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Publication numberUS6842828 B2
Publication typeGrant
Application numberUS 10/135,552
Publication dateJan 11, 2005
Filing dateApr 30, 2002
Priority dateApr 30, 2002
Fee statusPaid
Also published asUS20030204679
Publication number10135552, 135552, US 6842828 B2, US 6842828B2, US-B2-6842828, US6842828 B2, US6842828B2
InventorsRobert G. Blankenship
Original AssigneeIntel Corporation
Export CitationBiBTeX, EndNote, RefMan
External Links: USPTO, USPTO Assignment, Espacenet
Methods and arrangements to enhance an upbound path
US 6842828 B2
Abstract
A cache coherency arrangement to enhance an upbound path for input-output interfaces is disclosed. Several embodiments may enhance upbound write bandwidth and buffer utilization. Some embodiments may comprise requesting content of a memory granule and merging the content with data associated with a write request for the memory granule prior to satisfaction of an ordering rule associated with the write request. Many embodiments may comprise ownership stealing to enhance inbound bandwidth and to prevent or attenuate starvation and/or deadlock of transactions or of an input-output interface for transactions. Such embodiments may also comprise invalidating merged content of the memory granule. Further embodiments may comprise reverting the merged content to the data associated with the write request.
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Claims(30)
1. An apparatus, comprising:
interface memory to store a write request and to receive a content of a memory granule associated with the write request from an unordered interface;
logic circuitry coupled with the unordered interface to request the content in response to the write request; and
a merge controller coupled with said interface memory to merge the content with the write request prior to satisfaction of an ordering rule associated with the write request.
2. The apparatus of claim 1, further comprising a snoop filter coupled with the interface memory to invalidate the content based upon a conflict.
3. The apparatus of claim 2, wherein said merge controller comprises derivation circuitry to derive the write data from a merger of the content with the write request in response to an invalidation of the content.
4. The apparatus of claim 2, further comprising a coherency interface coupled with the snoop filter to invalidate the content in response to a transaction of a peer hub interface.
5. The apparatus of claim 1, said interface memory comprises a queue coupled with an ordered interface to maintain a transaction order for a header of the write request based upon the ordering rule.
6. The apparatus of claim 1, wherein said interface memory comprises a buffer coupled with said merge controller to store a merger of write data associated with the write request and the content.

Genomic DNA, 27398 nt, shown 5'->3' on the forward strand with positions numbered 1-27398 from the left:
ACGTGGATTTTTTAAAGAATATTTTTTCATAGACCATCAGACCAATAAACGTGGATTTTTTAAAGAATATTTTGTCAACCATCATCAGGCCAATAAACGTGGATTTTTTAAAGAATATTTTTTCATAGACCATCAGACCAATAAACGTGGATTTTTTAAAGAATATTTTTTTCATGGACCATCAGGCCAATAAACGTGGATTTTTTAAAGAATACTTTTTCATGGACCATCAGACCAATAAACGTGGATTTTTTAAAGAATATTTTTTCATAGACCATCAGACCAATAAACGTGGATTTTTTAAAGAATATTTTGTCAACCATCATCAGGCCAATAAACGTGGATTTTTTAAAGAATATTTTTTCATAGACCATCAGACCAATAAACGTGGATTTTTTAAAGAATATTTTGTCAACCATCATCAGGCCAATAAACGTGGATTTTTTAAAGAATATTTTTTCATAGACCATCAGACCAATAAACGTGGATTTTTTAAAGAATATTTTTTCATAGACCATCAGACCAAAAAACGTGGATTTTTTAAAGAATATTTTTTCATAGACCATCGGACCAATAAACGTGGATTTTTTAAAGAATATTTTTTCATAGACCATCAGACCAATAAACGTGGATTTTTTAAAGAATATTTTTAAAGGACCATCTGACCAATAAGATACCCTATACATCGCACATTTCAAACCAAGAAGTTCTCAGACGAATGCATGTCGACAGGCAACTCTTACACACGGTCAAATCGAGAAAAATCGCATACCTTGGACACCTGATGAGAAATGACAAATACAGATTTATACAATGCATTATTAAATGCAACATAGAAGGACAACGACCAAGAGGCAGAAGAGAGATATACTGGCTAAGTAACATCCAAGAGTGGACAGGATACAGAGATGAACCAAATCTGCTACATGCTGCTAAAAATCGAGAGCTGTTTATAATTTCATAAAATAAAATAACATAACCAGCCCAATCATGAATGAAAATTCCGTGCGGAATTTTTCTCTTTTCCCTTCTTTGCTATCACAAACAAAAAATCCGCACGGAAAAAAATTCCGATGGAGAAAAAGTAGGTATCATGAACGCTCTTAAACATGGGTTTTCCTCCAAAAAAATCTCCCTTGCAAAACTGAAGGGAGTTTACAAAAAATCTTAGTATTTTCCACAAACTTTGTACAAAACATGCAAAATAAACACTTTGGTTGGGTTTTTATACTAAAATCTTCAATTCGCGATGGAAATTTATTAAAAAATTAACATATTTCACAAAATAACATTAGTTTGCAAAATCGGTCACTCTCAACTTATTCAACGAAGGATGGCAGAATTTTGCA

7. The apparatus of claim 1, wherein said logic circuitry comprises content request circuitry to forward a header associated with the write request to the unordered interface.
8. The apparatus of claim 1, wherein said logic circuitry comprises merge request circuitry coupled with said merge controller to request a merger of the content with the write request.
9. The apparatus of claim 1, wherein said merge controller comprises overwrite circuitry coupled with said interface circuitry to overwrite part of the content in accordance with the write request.
10. A method, comprising:
receiving a write request to store write data in a memory granule;
pre-fetching ownership of the memory granule for the write request;
receiving a content of the memory granule in response to said pre-fetching ownership; and
combining the content with the write data before a transaction order of the write request satisfies an ordering rule.
11. The method of claim 10, further comprising determining a conflict associated with the memory granule to invalidate the ownership of the memory granule by the write request.
12. The method of claim 11, further comprising deriving the write data from a combination of the content with the write data in response to determining a conflict.
13. The method of claim 10, wherein said receiving a write request comprises receiving a request to overwrite part of the content in the memory granule.
14. The method of claim 10, wherein said receiving a write request comprises storing a header associated with the write request in a queue.
15. The method of claim 10, wherein said pre-fetching ownership comprises forwarding a header associated with the write request to an unordered interface.
16. The method of claim 10, wherein said receiving a content of the memory granule comprises receiving the content of a memory line.
17. The method of claim 10, wherein said combining the content comprises storing a combination of the content and the write data in interface memory.
18. The method of claim 17, wherein storing a combination comprises overwriting the content in a buffer with a subsequent content of the memory granule.
19. A system, comprising:
an input-output device to initiate a write request comprising write data to modify a content of a memory granule;
a hub interface coupled with said input-output device to maintain a transaction order for the write request according to an ordering rule; and